By Mike Robertson
This is a real life lesson in supply and demand.
In April, Jocelyn Evans, associate dean and finance professor for the College of Charleston School of Business, and accounting major Jordan Sirota decided to buy and deliver food to area hospital workers who are fighting on the front lines of the coronavirus pandemic. Evans decided on this project after speaking with several nurses who told her that many healthcare professionals are working 12-hour shifts – or longer – and often don’t have time to eat.
While delivering the food, Evans and Sirota quickly discovered that food wasn’t the only thing in short supply. They were told that there was also a desperate need for more medical masks and other items.
Demand was greater than supply.
Evans and Sirota quickly decided on a plan to fill that demand.
“We immediately divided and conquered,” says Evans.
She told MBA student Marcus Chesnutt about her visits to Roper St. Francis Hospital in Mount Pleasant and the Medical University of South Carolina Hospital in downtown Charleston and the demands of the healthcare workers there. Chesnutt wanted to help, too. He immediately enlisted the support of his MBA cohort and launched a GoFundMe campaign with all of the proceeds directed to the Low Country Health Care System, a nonprofit that distributes funding to the state’s most in-need medical facilities.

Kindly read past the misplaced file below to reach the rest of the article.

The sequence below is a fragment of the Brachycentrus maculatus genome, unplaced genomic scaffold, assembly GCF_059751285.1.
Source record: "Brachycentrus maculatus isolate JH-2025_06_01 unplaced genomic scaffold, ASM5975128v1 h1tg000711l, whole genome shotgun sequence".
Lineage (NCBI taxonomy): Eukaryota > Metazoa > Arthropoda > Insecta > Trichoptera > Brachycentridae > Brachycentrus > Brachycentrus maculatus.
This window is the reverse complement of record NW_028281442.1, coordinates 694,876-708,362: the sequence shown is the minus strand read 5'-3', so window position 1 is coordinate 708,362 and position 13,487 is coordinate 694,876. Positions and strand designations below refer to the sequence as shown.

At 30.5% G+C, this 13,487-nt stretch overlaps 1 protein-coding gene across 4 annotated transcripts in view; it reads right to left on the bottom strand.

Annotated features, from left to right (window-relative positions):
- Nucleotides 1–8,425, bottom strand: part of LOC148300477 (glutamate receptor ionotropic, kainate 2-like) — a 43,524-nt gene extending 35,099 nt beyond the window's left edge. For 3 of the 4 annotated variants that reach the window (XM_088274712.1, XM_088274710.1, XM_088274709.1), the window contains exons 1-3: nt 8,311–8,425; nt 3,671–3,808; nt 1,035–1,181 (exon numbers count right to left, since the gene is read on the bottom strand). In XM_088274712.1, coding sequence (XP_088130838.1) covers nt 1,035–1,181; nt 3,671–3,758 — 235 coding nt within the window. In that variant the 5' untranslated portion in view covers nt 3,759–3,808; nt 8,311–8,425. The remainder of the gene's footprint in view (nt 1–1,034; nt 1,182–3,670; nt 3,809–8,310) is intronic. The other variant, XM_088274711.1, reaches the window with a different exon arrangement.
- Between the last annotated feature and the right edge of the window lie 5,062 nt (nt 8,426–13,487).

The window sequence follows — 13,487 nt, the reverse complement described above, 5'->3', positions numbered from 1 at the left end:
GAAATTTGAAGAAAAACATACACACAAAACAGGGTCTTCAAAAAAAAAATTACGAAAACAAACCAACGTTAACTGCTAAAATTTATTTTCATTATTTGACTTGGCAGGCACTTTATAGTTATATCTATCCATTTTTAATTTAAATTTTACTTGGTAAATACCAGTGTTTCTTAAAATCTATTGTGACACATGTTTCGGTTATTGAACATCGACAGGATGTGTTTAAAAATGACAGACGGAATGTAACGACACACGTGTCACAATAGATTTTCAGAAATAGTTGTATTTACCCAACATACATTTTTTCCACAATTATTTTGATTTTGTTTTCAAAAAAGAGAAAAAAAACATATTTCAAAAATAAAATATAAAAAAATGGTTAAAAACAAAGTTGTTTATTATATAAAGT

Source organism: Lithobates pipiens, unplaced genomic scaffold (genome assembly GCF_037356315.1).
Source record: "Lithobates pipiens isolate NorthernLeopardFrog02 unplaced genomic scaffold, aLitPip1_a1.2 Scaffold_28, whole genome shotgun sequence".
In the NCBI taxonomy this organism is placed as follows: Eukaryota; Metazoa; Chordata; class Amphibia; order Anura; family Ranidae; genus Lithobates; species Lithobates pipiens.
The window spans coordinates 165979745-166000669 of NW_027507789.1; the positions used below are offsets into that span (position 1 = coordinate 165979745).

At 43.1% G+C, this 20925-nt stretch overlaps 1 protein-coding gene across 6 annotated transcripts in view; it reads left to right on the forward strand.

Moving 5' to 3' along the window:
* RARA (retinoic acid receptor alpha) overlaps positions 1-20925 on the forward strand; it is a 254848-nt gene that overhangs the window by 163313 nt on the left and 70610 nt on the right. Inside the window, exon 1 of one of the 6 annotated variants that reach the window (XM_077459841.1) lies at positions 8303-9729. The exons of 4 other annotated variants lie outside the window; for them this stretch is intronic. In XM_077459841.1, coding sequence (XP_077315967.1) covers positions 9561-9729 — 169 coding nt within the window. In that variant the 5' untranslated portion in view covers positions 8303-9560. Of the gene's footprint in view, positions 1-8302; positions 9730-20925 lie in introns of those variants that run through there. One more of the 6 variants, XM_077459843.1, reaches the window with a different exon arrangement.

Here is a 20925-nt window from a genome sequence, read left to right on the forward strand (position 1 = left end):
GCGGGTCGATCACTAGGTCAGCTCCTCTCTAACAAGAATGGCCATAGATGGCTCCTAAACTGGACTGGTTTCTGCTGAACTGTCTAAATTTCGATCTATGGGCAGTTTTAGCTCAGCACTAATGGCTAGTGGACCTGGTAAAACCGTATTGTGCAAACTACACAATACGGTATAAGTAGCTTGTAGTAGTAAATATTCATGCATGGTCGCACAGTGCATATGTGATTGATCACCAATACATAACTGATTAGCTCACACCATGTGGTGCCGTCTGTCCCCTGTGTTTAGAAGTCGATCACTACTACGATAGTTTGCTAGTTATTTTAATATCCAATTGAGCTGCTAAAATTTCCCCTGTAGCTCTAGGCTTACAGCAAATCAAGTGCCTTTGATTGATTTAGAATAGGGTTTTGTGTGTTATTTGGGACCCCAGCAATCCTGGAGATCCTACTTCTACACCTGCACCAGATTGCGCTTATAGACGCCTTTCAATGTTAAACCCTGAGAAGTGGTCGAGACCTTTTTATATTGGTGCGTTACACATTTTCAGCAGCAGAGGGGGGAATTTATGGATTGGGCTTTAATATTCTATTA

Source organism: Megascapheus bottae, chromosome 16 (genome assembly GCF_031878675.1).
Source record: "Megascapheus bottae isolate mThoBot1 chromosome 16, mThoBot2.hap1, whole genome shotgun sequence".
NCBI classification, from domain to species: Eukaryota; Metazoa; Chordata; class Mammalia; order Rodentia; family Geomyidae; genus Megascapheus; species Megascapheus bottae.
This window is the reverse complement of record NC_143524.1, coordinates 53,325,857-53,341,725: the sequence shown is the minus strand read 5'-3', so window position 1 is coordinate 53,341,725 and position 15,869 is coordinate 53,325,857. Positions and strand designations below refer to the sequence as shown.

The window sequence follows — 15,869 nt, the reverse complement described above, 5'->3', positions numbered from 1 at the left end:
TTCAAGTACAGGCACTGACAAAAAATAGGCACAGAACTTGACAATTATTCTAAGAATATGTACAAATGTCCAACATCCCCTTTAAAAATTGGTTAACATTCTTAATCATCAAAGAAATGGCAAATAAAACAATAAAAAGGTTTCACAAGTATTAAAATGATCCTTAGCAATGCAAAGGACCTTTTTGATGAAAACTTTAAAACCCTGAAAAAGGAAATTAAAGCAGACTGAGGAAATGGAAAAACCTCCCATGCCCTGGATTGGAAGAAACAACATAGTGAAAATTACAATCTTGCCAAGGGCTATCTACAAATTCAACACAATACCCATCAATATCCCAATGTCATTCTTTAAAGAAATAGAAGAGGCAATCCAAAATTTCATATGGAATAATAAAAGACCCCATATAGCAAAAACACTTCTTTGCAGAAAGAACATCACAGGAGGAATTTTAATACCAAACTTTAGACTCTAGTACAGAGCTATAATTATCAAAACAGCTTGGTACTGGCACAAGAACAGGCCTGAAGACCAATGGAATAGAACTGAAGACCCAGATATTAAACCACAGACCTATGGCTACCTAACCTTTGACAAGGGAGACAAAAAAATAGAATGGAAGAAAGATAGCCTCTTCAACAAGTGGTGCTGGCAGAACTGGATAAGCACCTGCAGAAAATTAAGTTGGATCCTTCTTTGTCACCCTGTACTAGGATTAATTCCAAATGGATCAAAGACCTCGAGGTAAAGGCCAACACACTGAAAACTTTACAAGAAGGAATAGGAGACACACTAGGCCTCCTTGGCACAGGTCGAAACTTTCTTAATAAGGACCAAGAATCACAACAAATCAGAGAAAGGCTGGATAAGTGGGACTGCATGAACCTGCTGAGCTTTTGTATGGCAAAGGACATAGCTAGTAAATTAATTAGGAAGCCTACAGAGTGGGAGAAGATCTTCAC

“The fundraiser has been met with enthusiasm,” says Chesnutt. “Members of the CofC MBA program have stepped up and shown their support through donations and spreading the word on social media.”
While Chesnutt was launching the website, Evans and Sirota created a social media LinkedIn campaign to encourage former School of Business and Microfinance Club alumni to donate to the cause.
This coordinated effort by Evans, Sirota and Chesnutt raised more than $2,000 in the first four days of the drive.
While those fundraising efforts were taking place, MBA student Hunter Morris decided to tackle the issue of food insecurity in the Lowcountry. Morris and a group of fellow of MBA students launched an online fundraiser for the Lowcountry Food Bank. Morris hopes the money raised will help to ease the demands on the food bank, which has recorded a 300 percent increase in food needs since the start of the COVID-19 pandemic.
The students hope to raise more than $5,000 for healthcare supplies and $3,000 for the food bank.